Subsequent layers of rubber are added after each coat dries. After the third coat of rubber, aluminum shims are added to allow the mold to be opened and the clay horse sculpture removed from the finished rubber mold.
A bronze sculpture must be hollow in order for the bronze to cast well. The walls of the wax piece must be relatively thin, 1/4 inch or less. In bronze casting, a thin bronze is a good bronze because there will be less shrinkage or distortion in the sculpture. A good bronze sculpture casting that is thin reproduces the fine details of the artists original work without distortion. The wax pieces are then attached to a wax cup with wax "straws" or sprews.
The horse sculpture head is a hollow wax copy of the original clay model
which has been attached to a wax cup with "sprews" or "gates" which are solid wax straws.
The wax is then coated in slurry and covered with silicone sand, starting with a coating so fine it picks up the finest detail.
Later layers are a coarse sand to add strength to the shell.
Successive layers of slurry and sand begin to build a ceramic or "rock" shell around the wax.
The "rock" or ceramic shell that coats the wax sculpture is then placed in a burnout furnace where the wax is flash melted out and the shell is heated to about 1800 degrees.
At the same time, bronze ingots are heated in the crucible furnace until they are liquid and also about 1800 degrees. The shell is then pulled out of the burnout furnace and placed in a sand filled cart which is wheeled under the crucible where bronze has been heated until it is molten. Then the liquid bronze is then poured into the shell.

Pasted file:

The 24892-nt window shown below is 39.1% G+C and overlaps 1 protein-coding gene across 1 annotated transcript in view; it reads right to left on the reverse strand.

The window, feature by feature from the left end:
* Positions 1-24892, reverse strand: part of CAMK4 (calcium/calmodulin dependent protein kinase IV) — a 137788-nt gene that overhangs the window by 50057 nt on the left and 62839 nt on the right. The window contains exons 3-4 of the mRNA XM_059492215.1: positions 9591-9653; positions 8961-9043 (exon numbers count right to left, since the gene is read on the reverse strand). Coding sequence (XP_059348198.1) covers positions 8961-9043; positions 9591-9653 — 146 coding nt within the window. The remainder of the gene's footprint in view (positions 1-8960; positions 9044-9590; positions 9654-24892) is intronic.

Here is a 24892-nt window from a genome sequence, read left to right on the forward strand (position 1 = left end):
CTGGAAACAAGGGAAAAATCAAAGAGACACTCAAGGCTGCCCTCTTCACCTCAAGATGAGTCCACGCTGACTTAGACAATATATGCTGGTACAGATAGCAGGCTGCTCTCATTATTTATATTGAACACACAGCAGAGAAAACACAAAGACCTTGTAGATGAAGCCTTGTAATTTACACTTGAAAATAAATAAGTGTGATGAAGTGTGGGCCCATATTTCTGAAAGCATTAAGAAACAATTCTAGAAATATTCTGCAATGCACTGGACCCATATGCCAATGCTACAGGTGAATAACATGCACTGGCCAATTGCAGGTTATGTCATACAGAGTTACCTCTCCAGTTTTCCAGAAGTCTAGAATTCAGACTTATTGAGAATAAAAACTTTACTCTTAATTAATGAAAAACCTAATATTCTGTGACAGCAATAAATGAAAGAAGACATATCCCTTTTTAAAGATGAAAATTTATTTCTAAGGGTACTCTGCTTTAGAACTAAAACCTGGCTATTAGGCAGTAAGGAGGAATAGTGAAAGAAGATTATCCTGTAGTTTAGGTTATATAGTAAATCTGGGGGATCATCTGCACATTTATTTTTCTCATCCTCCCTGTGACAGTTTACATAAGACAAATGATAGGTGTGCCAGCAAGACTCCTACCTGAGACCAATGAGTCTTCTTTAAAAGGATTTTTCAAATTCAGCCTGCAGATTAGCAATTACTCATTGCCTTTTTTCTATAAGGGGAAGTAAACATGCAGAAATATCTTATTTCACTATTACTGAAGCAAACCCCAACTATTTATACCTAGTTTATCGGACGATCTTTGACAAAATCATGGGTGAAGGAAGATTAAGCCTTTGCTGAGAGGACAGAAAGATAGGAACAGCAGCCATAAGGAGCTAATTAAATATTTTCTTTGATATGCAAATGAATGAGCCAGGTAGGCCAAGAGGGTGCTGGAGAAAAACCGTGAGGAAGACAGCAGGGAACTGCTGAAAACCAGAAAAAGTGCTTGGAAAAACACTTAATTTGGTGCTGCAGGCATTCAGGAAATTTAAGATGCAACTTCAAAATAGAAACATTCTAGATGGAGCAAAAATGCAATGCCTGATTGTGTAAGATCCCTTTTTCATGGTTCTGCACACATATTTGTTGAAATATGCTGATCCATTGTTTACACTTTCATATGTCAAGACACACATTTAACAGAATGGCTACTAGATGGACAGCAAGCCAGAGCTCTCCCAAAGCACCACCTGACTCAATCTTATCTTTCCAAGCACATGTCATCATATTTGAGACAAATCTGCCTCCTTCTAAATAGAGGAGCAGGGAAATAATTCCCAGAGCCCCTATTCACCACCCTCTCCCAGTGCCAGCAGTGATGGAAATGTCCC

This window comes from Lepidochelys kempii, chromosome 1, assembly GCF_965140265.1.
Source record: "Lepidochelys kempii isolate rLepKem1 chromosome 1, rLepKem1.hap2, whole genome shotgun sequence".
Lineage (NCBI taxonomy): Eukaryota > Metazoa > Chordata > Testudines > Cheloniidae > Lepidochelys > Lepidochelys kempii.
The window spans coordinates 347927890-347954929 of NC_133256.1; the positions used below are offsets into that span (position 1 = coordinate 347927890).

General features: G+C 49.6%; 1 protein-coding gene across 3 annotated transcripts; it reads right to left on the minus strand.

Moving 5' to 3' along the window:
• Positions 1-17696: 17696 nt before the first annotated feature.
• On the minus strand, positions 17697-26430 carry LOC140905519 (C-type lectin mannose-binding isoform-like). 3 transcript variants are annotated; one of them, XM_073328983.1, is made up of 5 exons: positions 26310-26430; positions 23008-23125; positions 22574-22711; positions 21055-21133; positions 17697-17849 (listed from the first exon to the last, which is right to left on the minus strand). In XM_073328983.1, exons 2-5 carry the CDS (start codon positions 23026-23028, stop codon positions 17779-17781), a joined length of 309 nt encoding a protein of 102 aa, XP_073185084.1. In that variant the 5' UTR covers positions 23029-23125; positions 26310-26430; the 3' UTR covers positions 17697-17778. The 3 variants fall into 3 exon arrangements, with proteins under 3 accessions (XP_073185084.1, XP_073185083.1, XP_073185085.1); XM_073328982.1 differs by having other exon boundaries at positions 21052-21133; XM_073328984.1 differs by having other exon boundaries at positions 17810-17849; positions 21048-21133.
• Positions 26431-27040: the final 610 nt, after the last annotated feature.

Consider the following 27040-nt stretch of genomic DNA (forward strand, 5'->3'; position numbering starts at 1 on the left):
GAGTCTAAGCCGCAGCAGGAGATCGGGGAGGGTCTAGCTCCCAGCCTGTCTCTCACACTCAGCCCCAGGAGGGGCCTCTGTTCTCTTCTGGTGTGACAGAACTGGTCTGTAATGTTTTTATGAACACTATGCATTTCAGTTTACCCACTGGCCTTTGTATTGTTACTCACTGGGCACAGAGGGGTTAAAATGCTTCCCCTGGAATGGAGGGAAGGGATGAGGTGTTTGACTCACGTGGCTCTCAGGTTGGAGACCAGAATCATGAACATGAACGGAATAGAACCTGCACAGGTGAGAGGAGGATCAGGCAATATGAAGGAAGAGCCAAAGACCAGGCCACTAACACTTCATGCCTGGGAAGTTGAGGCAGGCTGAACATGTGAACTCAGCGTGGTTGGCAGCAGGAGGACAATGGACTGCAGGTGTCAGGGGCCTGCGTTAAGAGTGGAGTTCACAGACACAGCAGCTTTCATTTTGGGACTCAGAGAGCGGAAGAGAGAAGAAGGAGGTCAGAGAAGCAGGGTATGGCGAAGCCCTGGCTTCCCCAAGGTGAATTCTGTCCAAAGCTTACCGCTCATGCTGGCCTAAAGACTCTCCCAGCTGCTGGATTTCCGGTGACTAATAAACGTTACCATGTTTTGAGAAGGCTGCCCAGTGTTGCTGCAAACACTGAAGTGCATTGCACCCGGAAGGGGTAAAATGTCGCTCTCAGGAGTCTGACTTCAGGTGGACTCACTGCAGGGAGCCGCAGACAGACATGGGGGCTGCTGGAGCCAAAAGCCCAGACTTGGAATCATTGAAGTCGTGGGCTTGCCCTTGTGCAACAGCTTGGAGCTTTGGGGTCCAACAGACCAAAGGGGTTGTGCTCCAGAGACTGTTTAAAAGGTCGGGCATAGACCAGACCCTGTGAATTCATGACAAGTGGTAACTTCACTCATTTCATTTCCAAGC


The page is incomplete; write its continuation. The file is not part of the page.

The ceramic shell filled with molten bronze is then set aside to cool.
When it has cooled and the metal is once again solid, the shell is broken off to reveal the bronze sculpture.
The bronze sculpture pieces are then sand blasted to clean them, and any parts that were cut off to cause the piece to cast better are welded back on.
The welds on the bronze statue are ground down and then re-textured in a process called "metal chasing". The chasing process also removes small flaws from the bronze casting.
A final sandblast and check are then done on the bronze sculpture to prepare it for the patina or color.
The raw bronze horse sculpture is sandblasted and ready for patina. A bronze statue, if left in this raw state will naturally go darker and darker, eventually becoming nearly black or, if exposed to water, green due the the high copper content of the bronze metal.
The finished bronze horse statue after patina (color) is then applied by the use of chemicals and heat processes to change the color of the metal, The finish is then sealed with a coat of hot wax, and the real bronze horse statues are mounted on a beautiful walnut wood bases.